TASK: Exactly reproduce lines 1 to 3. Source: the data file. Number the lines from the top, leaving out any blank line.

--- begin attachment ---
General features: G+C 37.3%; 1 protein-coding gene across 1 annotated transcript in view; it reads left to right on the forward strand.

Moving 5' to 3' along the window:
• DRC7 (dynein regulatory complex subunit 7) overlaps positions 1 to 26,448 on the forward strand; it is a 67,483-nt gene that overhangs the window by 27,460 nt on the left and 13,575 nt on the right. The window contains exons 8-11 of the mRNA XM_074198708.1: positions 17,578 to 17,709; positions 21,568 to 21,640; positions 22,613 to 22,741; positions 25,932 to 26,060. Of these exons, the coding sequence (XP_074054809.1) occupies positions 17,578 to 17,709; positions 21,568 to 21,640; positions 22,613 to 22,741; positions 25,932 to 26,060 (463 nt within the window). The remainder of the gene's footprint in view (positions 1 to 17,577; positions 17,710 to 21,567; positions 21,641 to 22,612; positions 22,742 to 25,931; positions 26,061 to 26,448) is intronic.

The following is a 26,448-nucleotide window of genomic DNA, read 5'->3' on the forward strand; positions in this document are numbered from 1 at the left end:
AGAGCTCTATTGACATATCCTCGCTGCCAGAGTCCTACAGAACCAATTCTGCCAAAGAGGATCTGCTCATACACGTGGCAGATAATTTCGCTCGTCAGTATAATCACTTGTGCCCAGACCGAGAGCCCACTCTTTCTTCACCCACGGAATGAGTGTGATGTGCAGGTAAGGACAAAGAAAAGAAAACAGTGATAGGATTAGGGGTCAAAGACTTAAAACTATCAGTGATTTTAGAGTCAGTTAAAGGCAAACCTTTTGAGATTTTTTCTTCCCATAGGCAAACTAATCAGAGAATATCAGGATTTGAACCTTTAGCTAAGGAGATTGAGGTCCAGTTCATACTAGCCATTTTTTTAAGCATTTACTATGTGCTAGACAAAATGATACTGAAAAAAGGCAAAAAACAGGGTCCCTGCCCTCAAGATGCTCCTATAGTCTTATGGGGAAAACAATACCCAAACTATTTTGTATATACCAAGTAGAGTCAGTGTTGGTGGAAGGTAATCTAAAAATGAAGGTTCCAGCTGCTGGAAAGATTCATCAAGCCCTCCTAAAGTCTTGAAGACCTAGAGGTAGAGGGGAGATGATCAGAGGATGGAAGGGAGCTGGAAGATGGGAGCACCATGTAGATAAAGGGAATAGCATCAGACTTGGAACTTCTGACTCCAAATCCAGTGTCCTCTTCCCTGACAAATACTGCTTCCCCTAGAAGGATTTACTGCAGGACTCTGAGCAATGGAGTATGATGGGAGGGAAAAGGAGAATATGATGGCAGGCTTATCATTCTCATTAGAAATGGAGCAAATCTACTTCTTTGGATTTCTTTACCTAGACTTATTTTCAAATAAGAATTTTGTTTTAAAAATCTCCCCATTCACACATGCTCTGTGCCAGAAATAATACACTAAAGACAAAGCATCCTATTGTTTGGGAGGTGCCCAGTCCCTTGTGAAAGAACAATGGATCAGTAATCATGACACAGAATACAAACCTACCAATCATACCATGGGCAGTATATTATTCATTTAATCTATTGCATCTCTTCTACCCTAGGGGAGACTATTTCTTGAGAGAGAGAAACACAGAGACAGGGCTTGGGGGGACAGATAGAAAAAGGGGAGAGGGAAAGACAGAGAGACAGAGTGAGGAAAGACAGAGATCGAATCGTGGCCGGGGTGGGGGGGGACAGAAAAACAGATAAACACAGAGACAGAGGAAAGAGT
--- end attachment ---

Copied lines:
General features: G+C 37.3%; 1 protein-coding gene across 1 annotated transcript in view; it reads left to right on the forward strand.

Moving 5' to 3' along the window:
• DRC7 (dynein regulatory complex subunit 7) overlaps positions 1 to 26,448 on the forward strand; it is a 67,483-nt gene that overhangs the window by 27,460 nt on the left and 13,575 nt on the right. The window contains exons 8-11 of the mRNA XM_074198708.1: positions 17,578 to 17,709; positions 21,568 to 21,640; positions 22,613 to 22,741; positions 25,932 to 26,060. Of these exons, the coding sequence (XP_074054809.1) occupies positions 17,578 to 17,709; positions 21,568 to 21,640; positions 22,613 to 22,741; positions 25,932 to 26,060 (463 nt within the window). The remainder of the gene's footprint in view (positions 1 to 17,577; positions 17,710 to 21,567; positions 21,641 to 22,612; positions 22,742 to 25,931; positions 26,061 to 26,448) is intronic.